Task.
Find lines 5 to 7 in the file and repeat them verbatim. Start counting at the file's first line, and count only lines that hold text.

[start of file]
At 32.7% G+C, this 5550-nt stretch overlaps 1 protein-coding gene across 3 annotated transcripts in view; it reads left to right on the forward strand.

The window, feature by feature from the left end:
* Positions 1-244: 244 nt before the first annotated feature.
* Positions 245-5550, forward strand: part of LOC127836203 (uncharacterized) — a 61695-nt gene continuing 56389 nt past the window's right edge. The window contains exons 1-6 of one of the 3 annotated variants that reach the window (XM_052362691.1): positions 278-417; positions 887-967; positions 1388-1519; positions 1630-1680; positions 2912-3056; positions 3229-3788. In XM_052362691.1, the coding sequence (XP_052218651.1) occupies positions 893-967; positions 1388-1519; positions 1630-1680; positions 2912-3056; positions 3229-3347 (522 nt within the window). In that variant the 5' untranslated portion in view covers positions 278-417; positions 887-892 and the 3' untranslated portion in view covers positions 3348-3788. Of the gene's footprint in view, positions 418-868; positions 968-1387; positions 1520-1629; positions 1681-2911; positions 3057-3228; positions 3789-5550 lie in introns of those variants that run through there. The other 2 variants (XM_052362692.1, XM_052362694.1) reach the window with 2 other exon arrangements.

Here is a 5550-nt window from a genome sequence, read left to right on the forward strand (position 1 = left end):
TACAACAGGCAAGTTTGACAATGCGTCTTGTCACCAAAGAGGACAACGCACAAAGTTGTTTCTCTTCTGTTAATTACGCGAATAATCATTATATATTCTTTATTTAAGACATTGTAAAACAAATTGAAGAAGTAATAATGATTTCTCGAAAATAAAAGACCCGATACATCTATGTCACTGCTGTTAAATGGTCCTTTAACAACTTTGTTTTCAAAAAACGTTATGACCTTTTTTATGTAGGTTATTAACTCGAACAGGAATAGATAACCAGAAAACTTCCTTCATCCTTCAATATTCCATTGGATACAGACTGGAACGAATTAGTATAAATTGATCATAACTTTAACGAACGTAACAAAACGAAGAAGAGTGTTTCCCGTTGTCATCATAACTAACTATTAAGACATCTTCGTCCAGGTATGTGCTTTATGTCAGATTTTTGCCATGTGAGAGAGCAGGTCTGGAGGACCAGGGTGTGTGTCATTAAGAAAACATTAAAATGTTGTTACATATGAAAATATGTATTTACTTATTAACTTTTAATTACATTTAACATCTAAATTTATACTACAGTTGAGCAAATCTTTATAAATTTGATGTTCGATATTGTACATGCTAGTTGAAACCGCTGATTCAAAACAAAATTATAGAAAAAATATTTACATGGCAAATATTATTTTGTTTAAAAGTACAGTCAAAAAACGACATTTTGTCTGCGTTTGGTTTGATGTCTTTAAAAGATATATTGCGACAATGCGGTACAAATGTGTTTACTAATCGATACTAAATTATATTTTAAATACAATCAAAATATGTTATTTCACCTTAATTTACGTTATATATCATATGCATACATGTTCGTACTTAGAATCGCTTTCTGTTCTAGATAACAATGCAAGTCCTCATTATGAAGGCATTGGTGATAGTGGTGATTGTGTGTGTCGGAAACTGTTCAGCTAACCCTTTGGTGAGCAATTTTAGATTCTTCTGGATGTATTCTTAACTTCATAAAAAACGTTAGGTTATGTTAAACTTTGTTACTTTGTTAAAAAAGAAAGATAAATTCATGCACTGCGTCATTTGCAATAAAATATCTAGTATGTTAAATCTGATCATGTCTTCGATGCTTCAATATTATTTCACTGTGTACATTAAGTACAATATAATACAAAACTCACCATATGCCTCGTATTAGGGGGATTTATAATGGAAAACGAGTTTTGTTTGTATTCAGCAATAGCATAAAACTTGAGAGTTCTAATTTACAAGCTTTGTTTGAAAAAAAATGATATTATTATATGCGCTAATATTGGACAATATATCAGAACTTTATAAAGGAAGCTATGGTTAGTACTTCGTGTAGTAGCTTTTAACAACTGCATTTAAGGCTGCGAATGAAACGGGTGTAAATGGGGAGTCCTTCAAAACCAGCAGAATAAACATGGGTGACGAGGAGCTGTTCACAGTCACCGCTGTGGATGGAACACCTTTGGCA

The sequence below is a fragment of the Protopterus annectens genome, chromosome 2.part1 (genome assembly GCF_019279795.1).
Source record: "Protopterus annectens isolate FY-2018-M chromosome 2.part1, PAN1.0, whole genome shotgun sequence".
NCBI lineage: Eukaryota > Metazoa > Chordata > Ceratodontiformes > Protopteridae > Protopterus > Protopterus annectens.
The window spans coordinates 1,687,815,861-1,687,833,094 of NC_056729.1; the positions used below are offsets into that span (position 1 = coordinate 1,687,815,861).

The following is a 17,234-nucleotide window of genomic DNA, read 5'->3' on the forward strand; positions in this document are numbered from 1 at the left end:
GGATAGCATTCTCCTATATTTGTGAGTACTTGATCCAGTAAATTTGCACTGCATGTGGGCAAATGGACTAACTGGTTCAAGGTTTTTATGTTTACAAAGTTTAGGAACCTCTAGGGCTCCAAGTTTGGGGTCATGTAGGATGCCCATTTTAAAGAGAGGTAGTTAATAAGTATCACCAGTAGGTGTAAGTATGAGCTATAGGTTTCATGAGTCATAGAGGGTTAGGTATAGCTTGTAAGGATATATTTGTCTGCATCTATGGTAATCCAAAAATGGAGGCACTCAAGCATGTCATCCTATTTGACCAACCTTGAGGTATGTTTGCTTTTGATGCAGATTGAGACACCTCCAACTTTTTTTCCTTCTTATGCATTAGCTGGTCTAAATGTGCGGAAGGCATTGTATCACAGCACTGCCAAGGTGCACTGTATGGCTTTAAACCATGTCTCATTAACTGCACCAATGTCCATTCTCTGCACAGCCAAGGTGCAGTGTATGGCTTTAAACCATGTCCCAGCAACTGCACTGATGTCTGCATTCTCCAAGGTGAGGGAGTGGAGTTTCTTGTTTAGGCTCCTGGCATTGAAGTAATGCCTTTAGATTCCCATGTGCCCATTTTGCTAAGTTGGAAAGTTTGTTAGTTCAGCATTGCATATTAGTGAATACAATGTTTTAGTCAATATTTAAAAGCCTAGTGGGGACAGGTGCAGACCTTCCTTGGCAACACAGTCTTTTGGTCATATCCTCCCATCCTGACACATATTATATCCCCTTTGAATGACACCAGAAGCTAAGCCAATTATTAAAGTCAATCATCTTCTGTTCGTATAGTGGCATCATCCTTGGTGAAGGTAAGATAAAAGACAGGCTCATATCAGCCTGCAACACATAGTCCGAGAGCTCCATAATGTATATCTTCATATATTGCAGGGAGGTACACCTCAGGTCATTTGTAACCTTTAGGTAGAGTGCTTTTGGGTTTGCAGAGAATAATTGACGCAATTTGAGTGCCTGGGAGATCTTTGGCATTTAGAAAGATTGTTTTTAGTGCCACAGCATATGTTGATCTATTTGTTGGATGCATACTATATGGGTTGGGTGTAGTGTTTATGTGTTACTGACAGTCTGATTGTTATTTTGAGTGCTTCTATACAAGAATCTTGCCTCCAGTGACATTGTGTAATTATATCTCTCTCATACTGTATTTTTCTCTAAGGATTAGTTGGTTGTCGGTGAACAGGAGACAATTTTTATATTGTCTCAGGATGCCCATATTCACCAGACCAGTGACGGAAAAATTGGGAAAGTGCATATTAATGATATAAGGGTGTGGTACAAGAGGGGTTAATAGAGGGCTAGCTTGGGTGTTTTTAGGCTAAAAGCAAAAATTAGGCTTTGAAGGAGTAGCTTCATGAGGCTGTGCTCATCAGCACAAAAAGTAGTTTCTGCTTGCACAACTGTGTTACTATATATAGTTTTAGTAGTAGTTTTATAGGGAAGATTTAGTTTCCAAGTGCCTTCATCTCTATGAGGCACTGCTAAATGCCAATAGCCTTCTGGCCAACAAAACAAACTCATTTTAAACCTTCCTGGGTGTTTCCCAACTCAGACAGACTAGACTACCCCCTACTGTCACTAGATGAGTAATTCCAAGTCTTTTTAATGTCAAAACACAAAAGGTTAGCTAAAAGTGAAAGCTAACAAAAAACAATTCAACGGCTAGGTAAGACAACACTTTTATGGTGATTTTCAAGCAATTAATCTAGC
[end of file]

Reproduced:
Here is a 5550-nt window from a genome sequence, read left to right on the forward strand (position 1 = left end):
TACAACAGGCAAGTTTGACAATGCGTCTTGTCACCAAAGAGGACAACGCACAAAGTTGTTTCTCTTCTGTTAATTACGCGAATAATCATTATATATTCTTTATTTAAGACATTGTAAAACAAATTGAAGAAGTAATAATGATTTCTCGAAAATAAAAGACCCGATACATCTATGTCACTGCTGTTAAATGGTCCTTTAACAACTTTGTTTTCAAAAAACGTTATGACCTTTTTTATGTAGGTTATTAACTCGAACAGGAATAGATAACCAGAAAACTTCCTTCATCCTTCAATATTCCATTGGATACAGACTGGAACGAATTAGTATAAATTGATCATAACTTTAACGAACGTAACAAAACGAAGAAGAGTGTTTCCCGTTGTCATCATAACTAACTATTAAGACATCTTCGTCCAGGTATGTGCTTTATGTCAGATTTTTGCCATGTGAGAGAGCAGGTCTGGAGGACCAGGGTGTGTGTCATTAAGAAAACATTAAAATGTTGTTACATATGAAAATATGTATTTACTTATTAACTTTTAATTACATTTAACATCTAAATTTATACTACAGTTGAGCAAATCTTTATAAATTTGATGTTCGATATTGTACATGCTAGTTGAAACCGCTGATTCAAAACAAAATTATAGAAAAAATATTTACATGGCAAATATTATTTTGTTTAAAAGTACAGTCAAAAAACGACATTTTGTCTGCGTTTGGTTTGATGTCTTTAAAAGATATATTGCGACAATGCGGTACAAATGTGTTTACTAATCGATACTAAATTATATTTTAAATACAATCAAAATATGTTATTTCACCTTAATTTACGTTATATATCATATGCATACATGTTCGTACTTAGAATCGCTTTCTGTTCTAGATAACAATGCAAGTCCTCATTATGAAGGCATTGGTGATAGTGGTGATTGTGTGTGTCGGAAACTGTTCAGCTAACCCTTTGGTGAGCAATTTTAGATTCTTCTGGATGTATTCTTAACTTCATAAAAAACGTTAGGTTATGTTAAACTTTGTTACTTTGTTAAAAAAGAAAGATAAATTCATGCACTGCGTCATTTGCAATAAAATATCTAGTATGTTAAATCTGATCATGTCTTCGATGCTTCAATATTATTTCACTGTGTACATTAAGTACAATATAATACAAAACTCACCATATGCCTCGTATTAGGGGGATTTATAATGGAAAACGAGTTTTGTTTGTATTCAGCAATAGCATAAAACTTGAGAGTTCTAATTTACAAGCTTTGTTTGAAAAAAAATGATATTATTATATGCGCTAATATTGGACAATATATCAGAACTTTATAAAGGAAGCTATGGTTAGTACTTCGTGTAGTAGCTTTTAACAACTGCATTTAAGGCTGCGAATGAAACGGGTGTAAATGGGGAGTCCTTCAAAACCAGCAGAATAAACATGGGTGACGAGGAGCTGTTCACAGTCACCGCTGTGGATGGAACACCTTTGGCA

The sequence below is a fragment of the Protopterus annectens genome, chromosome 2.part1 (genome assembly GCF_019279795.1).